I totally understand that my reading habits are very different from the vast majority of people reading this review, but is it just me who will pick up a heterosexual romance to, like, reset? Because Rachel Lynn Solomon’s books are great for that.
To be honest, Solomon’s chokehold on me is unbelievable. Never in my wildest dreams did I imagine I’d be so excited to read about straight white coworkers falling in love, but that’s just the power that she has.
Arielle Abrams is 27 years old and working as a meteorologist at her local TV news station. She’s recovering from being dumped by her ex-fiancé, hiding her depression from almost everybody in her life and just trying her best to enjoy her job.
Which is hard to do when your bosses are also divorcés, constantly getting on each other’s nerves but definitely still in love with each other. So Ari does what any logical person would do: schemes to get them back together, with the help of sports reporter Russell Barringer. And as the two of them meddle in their bosses’ lives, they just might start falling for each other as well.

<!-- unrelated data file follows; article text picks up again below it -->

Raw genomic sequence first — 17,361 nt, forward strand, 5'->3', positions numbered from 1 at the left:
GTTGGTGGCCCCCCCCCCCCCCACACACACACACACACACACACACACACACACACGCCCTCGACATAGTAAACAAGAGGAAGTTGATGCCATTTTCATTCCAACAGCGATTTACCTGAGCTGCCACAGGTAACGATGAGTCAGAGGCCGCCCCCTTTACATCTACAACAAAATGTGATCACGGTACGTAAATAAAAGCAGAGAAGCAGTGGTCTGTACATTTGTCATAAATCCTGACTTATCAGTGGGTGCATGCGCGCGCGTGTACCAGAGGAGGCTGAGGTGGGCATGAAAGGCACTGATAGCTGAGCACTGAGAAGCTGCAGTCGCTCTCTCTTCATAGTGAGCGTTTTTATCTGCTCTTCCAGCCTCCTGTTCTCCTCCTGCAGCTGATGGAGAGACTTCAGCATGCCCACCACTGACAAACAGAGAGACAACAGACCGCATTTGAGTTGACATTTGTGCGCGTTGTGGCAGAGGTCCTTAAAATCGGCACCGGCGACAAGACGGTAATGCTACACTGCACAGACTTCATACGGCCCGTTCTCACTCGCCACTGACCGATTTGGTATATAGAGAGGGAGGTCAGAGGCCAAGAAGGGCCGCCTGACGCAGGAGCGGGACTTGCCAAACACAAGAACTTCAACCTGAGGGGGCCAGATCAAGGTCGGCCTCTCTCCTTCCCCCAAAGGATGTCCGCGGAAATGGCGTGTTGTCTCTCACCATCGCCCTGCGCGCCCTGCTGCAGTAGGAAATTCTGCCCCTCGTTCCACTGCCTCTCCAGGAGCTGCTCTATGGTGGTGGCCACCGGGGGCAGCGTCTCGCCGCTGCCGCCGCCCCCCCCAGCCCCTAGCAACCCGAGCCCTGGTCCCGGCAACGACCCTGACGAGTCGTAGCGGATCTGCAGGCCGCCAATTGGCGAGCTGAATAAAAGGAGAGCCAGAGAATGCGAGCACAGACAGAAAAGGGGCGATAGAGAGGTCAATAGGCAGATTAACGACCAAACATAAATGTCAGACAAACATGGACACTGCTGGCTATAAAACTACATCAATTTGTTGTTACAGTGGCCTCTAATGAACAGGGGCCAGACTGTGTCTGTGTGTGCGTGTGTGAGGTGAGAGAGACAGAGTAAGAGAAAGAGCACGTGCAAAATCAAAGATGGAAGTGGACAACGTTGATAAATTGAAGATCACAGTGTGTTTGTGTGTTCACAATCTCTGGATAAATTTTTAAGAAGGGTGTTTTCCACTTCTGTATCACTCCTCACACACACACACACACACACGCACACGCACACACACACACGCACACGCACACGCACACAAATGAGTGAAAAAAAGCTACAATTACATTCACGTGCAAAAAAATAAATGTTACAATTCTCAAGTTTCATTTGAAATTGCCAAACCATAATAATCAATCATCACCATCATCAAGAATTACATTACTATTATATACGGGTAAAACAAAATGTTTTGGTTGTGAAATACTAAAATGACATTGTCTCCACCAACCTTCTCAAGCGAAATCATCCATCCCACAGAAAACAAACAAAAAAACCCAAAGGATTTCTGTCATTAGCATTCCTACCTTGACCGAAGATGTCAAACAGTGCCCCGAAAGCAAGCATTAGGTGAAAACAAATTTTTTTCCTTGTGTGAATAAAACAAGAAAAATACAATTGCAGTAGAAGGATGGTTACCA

Why do I love this silly book so much? It’s just fun. I say this as someone who is entirely uninterested in, and not attracted to, men: Russell is the dream man. He’s a single dad (his daughter is 12 years old — the product of a teen pregnancy — and incredibly self-aware). He exhibits absolutely no toxic masculinity. He’s extremely kind and awkward.
And Ari might be my favorite of Solomon’s romcom protagonists. Her depth of character is wonderful to experience; she’s such a nerd about weather, her mommy issues feel very real and her mental health is represented in a very vulnerable way. Her therapist is also a fantastic character.
I think it was good of Solomon to not write a POC main character or love interest this time around (which she has done in her previous romcoms, to varying levels of reception). Not only does it avoid any potential cultural sensitivity issues, it also allows for there to be more representation of identities she’s familiar with (namely, being Jewish and mentally ill).
Finally, I couldn’t help but be invested in the KSEA higher-ups’ second chance romance. Torrance and Seth are ridiculous. This felt like “The Parent Trap.” I love it.
“Weather Girl” comes out on Jan. 11, 2022. I received an early copy from the publisher, Berkley, in exchange for a review.